Lewis was arrested dozens of times—40 instances in the 1960s alone—and faced angry and violent opponents.
He was the youngest speaker at the 1963 March on Washington for Jobs and Freedom, stepping to the microphone shortly before Martin Luther King’s “I Have a Dream” speech.
“By the forces of our demands, our determination, and our numbers, we shall splinter the segregated South into a thousand pieces and put them together in the image of God and democracy,” said Lewis, then the chairman of the Student Nonviolent Coordinating Committee.
“We must say: ‘Wake up America! Wake up!’ For we cannot stop, and we will not and cannot be patient.”
In addition to his civil rights work, Lewis graduated from American Baptist Theological Seminary in Nashville (now American Baptist College) and earned a bachelor’s degree in religion and philosophy from Fisk University in the 1960s. He was appointed by President Jimmy Carter in the 1970s to lead a national volunteer program. In 1981, he was elected to the Atlanta City Council and served as a member of Congress since his 1986 election.
As the country marked the 50th anniversary of the March on Washington in 2013, Lewis told Religion News Service that his enduring recollection of that day was the religious unity demonstrated by the people in attendance.
“My most lasting memory of my participation in the march was to march with Martin Luther King Jr., Rabbi Joachim Prinz, Eugene Carson Blake of the National Council of Churches and the World Council of Churches,” he said, “and to see hundreds of thousands of people carrying signs representing different religious communities from all over America.”
On March 1, just months after his cancer diagnosis, he made an unexpected appearance at the “Bloody Sunday” commemoration in Selma, Alabama. It was 55 years after he marched over the Edmund Pettus Bridge and was beaten for his activism.
“We were beaten, we were tear-gassed. I thought I was going to die on this bridge,” he said in a tweet that day. “But somehow and some way, God almighty helped me here. We cannot give up now. We cannot give in. We must keep the faith, keep our eyes on the prize.”
In recent years, Lewis has continued to preach his message about the need to enhance voting rights.
“We need to fix it before next year’s election. We’ve got to do it, brothers and sisters,” Lewis, told leaders of the Progressive National Baptist Convention in 2015. “We have a moral obligation, a mission and a mandate to do it.”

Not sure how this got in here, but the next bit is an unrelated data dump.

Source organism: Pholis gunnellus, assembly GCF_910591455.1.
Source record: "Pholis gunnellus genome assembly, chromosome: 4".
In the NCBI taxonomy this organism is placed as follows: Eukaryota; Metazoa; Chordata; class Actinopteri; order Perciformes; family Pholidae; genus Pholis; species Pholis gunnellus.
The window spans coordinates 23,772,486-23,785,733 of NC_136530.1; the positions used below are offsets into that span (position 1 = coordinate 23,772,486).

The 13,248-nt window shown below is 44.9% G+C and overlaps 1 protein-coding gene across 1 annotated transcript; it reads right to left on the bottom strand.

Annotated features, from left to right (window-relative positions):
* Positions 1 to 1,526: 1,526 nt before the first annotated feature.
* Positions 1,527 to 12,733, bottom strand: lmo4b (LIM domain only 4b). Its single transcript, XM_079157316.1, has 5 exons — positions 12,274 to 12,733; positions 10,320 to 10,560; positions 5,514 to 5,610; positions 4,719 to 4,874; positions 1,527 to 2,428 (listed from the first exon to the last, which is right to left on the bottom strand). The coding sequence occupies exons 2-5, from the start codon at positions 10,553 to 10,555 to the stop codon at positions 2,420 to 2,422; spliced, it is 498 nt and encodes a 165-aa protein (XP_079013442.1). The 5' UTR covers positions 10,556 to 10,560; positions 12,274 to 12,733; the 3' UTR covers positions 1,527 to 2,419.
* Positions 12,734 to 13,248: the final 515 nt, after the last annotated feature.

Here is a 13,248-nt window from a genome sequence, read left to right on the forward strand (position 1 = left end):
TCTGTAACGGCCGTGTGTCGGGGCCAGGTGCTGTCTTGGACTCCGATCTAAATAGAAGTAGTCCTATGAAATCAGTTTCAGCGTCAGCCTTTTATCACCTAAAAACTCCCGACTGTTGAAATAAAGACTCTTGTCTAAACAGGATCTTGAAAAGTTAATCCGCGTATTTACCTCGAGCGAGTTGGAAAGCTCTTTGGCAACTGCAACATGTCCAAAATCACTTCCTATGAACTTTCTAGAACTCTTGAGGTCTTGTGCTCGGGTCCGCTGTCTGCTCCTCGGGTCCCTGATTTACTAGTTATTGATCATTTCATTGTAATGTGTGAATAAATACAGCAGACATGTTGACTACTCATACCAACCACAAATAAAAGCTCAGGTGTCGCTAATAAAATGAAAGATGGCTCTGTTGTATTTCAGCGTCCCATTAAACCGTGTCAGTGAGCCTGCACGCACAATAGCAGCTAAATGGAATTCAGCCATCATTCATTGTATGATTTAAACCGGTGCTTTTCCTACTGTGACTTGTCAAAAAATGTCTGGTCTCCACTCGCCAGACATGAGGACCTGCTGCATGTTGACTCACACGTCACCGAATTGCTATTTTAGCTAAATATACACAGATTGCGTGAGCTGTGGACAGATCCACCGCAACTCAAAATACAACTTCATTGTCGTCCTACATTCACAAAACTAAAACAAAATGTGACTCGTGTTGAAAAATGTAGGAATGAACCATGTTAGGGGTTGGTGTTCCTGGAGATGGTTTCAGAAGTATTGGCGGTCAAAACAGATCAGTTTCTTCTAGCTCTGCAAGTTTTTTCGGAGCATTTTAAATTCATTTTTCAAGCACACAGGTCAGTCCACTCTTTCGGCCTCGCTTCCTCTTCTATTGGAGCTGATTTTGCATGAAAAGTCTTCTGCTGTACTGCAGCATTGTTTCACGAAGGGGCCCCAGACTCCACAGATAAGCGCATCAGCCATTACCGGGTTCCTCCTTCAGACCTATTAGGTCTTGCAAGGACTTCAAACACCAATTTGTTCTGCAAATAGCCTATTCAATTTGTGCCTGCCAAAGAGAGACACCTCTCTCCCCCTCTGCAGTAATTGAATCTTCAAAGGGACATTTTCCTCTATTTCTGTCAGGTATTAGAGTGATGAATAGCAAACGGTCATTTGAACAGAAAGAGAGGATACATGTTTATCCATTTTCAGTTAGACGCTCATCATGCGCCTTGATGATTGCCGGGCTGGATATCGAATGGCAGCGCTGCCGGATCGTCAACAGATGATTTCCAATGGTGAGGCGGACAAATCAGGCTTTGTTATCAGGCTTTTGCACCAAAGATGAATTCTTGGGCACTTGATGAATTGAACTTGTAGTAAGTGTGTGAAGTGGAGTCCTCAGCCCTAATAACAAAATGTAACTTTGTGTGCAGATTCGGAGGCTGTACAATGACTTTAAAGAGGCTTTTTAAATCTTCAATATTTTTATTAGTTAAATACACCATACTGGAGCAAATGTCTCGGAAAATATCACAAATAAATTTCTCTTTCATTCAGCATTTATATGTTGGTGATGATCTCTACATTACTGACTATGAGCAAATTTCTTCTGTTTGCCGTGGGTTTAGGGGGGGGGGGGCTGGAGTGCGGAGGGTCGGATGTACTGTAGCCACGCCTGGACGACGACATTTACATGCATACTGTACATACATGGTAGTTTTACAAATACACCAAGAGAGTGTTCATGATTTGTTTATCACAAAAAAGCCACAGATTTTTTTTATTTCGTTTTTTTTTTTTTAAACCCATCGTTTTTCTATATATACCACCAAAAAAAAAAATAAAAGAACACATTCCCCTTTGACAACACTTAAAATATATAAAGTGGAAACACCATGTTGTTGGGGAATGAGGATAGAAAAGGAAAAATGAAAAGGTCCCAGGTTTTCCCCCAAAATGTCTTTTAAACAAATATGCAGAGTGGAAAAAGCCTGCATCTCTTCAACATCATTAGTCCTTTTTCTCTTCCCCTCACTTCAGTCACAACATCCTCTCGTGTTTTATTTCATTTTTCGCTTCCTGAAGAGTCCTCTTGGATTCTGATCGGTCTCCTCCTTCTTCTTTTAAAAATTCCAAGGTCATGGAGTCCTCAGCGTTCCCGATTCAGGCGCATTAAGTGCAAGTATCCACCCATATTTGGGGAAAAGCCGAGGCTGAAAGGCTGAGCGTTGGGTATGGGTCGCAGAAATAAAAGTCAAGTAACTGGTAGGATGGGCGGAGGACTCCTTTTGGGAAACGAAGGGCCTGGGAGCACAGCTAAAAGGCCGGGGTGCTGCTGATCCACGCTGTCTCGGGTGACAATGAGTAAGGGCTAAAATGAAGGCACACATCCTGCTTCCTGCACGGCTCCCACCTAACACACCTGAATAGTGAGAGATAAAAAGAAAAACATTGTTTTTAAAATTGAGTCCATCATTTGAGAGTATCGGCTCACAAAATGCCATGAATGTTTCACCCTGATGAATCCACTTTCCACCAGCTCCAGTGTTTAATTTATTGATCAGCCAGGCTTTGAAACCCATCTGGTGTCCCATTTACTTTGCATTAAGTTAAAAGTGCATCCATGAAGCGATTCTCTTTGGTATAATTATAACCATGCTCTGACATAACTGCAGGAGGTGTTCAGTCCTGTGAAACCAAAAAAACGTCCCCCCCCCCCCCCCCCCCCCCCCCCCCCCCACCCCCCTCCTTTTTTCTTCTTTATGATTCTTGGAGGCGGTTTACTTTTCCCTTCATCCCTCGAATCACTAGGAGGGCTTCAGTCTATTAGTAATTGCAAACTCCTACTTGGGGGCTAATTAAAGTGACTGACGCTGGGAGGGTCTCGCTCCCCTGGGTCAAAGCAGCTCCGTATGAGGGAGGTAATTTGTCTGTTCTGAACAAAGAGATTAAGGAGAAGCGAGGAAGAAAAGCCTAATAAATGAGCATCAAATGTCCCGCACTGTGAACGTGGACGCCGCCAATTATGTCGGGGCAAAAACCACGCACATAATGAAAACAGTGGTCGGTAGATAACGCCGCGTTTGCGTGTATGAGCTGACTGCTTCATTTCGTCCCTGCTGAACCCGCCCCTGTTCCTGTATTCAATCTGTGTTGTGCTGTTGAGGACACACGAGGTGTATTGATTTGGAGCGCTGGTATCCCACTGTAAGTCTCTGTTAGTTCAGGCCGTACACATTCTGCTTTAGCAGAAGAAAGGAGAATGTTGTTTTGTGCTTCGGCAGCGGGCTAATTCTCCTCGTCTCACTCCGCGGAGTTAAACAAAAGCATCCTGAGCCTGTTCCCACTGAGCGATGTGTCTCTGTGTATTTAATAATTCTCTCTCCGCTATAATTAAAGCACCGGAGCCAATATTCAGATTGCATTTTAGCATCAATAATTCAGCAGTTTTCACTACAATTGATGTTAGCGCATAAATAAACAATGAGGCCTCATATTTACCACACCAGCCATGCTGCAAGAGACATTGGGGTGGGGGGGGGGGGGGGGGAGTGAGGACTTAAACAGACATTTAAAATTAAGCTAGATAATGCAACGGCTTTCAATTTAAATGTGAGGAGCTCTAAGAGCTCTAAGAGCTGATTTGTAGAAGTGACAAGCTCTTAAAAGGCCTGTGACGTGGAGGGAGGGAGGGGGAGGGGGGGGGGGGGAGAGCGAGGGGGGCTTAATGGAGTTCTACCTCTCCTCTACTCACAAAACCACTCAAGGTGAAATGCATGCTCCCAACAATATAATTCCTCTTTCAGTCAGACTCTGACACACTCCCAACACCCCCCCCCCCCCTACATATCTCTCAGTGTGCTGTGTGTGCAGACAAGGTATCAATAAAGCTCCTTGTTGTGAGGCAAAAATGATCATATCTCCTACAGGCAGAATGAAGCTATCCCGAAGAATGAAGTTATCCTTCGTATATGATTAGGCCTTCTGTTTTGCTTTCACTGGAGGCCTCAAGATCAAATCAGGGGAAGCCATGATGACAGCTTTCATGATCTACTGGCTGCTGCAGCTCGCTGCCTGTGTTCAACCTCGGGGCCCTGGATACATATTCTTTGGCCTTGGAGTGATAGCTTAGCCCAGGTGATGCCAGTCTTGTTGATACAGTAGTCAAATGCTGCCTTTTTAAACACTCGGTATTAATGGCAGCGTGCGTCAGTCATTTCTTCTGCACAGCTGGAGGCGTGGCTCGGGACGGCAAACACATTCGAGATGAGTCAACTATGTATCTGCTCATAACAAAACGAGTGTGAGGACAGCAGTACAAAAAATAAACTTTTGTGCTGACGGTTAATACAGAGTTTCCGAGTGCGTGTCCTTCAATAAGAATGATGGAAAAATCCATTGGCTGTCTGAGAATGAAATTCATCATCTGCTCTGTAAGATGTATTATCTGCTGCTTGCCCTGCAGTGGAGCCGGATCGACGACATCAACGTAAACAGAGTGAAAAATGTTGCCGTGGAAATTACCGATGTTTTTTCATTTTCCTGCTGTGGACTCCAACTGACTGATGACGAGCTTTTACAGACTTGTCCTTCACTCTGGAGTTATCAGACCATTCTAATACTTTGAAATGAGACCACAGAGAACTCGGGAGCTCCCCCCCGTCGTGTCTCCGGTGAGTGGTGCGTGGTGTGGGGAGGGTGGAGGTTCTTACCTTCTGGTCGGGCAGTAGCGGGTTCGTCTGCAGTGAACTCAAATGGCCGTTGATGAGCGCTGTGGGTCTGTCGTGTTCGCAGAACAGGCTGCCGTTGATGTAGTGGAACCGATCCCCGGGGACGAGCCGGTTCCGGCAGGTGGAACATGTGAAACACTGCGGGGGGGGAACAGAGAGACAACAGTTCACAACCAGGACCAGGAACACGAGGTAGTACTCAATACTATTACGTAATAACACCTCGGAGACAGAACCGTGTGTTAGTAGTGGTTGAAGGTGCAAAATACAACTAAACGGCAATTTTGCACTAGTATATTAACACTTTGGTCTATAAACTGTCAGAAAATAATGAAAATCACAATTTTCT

Gavel in hand, Lewis announced in December the House’s passage of a bill to restore the struck provision of the Voting Rights Act. The measure has not moved forward since it was referred to the Senate Judiciary Committee.
He also encouraged others to keep working on the goals put forth by King, who spoke of the “three evils” of racism, poverty, and militarism.
Barber, co-chair of the Poor People’s Campaign: A National Call for Moral Revival, which echoes King’s efforts, said that Lewis supported the newer version of the campaign.
“It was on that Edmund Pettus Bridge that John Lewis gave his blessing and encouraged us,” Barber said in a June (2020) conference call with faith leaders. “And when I talk to him from time to time, he always says ‘Stay with it.’”
Lewis was honored by Obama with a Presidential Medal of Freedom in 2011 and at the 125th anniversary of his home church, Ebenezer Baptist Church, a month later. King was co-pastor of that congregation in the 1960s.
Five years after receiving the honors from the White House and his church, Lewis spoke at a 2016 community forum at Ebenezer on gun violence. It occurred a week after he led a sit-in on the floor of the U.S. House of Representatives to draw attention to the issue.
“Sometimes you have to find a way to get in the way,” he said, reciting his mantra to hundreds of people the church, according to a recording from Georgia Public Broadcasting. “Sometimes you have to find a way to make a way out of no way. Sometimes you have to find a way to get in trouble, good trouble, necessary trouble and that’s what we did.”
Asked in 2016 if he ever regretted not sticking with ministry in its traditional sense, Lewis told RNS he did not at all.
“I think my pulpit today is a much larger pulpit,” he said. “If I had stayed in a traditional church, I would have been limited to four walls and probably in some place in Alabama or in Nashville, Tennessee. I preach every day. Every day, I’m preaching a sermon, telling people to get off their butts and do something.”